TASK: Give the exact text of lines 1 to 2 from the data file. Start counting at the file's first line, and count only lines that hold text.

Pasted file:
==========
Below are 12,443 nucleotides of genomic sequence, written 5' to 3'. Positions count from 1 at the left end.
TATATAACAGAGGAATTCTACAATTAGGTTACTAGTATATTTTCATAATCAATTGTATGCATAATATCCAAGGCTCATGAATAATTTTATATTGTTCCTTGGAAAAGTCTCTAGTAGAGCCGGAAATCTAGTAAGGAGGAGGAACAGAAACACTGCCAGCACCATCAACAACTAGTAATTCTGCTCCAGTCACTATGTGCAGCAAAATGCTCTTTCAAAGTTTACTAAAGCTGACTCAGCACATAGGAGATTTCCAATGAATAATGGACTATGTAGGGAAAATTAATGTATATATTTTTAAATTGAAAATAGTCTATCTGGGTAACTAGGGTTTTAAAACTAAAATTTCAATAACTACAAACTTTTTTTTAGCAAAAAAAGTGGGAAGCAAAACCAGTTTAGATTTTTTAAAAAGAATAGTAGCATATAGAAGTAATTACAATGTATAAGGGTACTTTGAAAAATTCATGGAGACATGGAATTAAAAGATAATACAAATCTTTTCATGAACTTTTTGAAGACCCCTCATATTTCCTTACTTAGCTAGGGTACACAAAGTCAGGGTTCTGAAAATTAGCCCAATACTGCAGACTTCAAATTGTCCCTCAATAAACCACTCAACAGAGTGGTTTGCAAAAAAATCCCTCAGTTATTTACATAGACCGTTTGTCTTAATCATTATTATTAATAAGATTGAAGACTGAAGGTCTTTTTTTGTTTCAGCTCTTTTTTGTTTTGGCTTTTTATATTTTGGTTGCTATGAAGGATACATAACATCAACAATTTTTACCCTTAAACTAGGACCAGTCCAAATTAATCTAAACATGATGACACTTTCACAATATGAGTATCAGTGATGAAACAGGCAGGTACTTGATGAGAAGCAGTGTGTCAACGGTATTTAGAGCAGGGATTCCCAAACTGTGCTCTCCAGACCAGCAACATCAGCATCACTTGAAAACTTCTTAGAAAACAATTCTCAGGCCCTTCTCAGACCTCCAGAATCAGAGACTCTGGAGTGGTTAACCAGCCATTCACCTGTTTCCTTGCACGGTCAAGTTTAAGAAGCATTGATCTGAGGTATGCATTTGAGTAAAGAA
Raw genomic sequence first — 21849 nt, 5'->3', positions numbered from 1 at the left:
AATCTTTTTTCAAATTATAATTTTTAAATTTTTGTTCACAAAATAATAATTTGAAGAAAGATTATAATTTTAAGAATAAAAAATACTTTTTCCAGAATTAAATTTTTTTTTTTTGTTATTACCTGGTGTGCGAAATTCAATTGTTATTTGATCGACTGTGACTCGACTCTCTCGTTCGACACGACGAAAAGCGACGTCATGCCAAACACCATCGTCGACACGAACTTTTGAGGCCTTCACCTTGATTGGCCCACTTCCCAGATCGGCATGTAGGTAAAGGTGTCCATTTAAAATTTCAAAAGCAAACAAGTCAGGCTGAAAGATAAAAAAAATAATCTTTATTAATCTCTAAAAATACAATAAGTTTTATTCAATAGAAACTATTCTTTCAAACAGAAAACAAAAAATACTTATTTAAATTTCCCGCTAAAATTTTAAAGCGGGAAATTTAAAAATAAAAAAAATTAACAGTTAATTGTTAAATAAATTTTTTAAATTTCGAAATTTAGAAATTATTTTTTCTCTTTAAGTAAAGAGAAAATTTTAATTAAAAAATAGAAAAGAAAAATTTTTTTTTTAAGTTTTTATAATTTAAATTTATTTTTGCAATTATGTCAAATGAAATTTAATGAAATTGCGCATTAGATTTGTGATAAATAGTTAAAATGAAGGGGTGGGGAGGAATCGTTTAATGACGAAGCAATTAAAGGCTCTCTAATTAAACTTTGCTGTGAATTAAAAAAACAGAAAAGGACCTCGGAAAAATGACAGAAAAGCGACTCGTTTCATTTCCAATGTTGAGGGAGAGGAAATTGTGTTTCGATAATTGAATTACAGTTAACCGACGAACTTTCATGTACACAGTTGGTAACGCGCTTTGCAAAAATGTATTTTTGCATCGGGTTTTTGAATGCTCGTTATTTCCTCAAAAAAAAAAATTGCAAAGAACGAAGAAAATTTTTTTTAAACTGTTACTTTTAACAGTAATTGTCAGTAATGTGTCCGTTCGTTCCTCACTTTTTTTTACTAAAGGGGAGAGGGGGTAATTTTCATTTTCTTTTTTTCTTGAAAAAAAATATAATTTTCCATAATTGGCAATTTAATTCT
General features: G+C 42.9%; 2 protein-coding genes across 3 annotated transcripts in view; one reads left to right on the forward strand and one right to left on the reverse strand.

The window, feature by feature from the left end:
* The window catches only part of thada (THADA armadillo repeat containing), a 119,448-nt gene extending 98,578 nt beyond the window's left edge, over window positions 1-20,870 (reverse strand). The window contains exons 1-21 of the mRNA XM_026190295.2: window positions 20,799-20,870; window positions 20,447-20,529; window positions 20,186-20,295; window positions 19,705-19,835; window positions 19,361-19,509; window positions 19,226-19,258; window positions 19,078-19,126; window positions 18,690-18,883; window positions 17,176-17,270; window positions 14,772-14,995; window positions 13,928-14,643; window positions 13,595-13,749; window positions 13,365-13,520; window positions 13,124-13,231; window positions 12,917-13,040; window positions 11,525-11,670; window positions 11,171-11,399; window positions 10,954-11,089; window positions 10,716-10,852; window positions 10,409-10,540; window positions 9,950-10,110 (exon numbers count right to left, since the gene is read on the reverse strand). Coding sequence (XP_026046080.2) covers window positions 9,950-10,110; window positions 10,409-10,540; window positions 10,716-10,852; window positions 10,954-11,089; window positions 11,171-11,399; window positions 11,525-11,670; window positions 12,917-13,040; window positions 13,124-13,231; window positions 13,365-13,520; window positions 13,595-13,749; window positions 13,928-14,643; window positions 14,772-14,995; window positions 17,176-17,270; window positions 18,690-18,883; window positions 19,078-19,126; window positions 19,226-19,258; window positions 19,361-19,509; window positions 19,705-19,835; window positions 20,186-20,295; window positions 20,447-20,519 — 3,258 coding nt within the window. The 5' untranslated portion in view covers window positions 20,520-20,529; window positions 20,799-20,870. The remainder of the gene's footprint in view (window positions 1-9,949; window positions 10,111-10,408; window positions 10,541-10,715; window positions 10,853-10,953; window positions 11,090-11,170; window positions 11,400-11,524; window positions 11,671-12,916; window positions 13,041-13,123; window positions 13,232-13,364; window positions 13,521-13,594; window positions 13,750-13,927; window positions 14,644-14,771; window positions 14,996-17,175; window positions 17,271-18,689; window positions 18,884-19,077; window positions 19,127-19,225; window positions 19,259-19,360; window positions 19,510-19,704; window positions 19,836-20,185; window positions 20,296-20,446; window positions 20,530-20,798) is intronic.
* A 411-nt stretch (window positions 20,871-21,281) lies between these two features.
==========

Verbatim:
Below are 12,443 nucleotides of genomic sequence, written 5' to 3'. Positions count from 1 at the left end.
TATATAACAGAGGAATTCTACAATTAGGTTACTAGTATATTTTCATAATCAATTGTATGCATAATATCCAAGGCTCATGAATAATTTTATATTGTTCCTTGGAAAAGTCTCTAGTAGAGCCGGAAATCTAGTAAGGAGGAGGAACAGAAACACTGCCAGCACCATCAACAACTAGTAATTCTGCTCCAGTCACTATGTGCAGCAAAATGCTCTTTCAAAGTTTACTAAAGCTGACTCAGCACATAGGAGATTTCCAATGAATAATGGACTATGTAGGGAAAATTAATGTATATATTTTTAAATTGAAAATAGTCTATCTGGGTAACTAGGGTTTTAAAACTAAAATTTCAATAACTACAAACTTTTTTTTAGCAAAAAAAGTGGGAAGCAAAACCAGTTTAGATTTTTTAAAAAGAATAGTAGCATATAGAAGTAATTACAATGTATAAGGGTACTTTGAAAAATTCATGGAGACATGGAATTAAAAGATAATACAAATCTTTTCATGAACTTTTTGAAGACCCCTCATATTTCCTTACTTAGCTAGGGTACACAAAGTCAGGGTTCTGAAAATTAGCCCAATACTGCAGACTTCAAATTGTCCCTCAATAAACCACTCAACAGAGTGGTTTGCAAAAAAATCCCTCAGTTATTTACATAGACCGTTTGTCTTAATCATTATTATTAATAAGATTGAAGACTGAAGGTCTTTTTTTGTTTCAGCTCTTTTTTGTTTTGGCTTTTTATATTTTGGTTGCTATGAAGGATACATAACATCAACAATTTTTACCCTTAAACTAGGACCAGTCCAAATTAATCTAAACATGATGACACTTTCACAATATGAGTATCAGTGATGAAACAGGCAGGTACTTGATGAGAAGCAGTGTGTCAACGGTATTTAGAGCAGGGATTCCCAAACTGTGCTCTCCAGACCAGCAACATCAGCATCACTTGAAAACTTCTTAGAAAACAATTCTCAGGCCCTTCTCAGACCTCCAGAATCAGAGACTCTGGAGTGGTTAACCAGCCATTCACCTGTTTCCTTGCACGGTCAAGTTTAAGAAGCATTGATCTGAGGTATGCATTTGAGTAAAGAA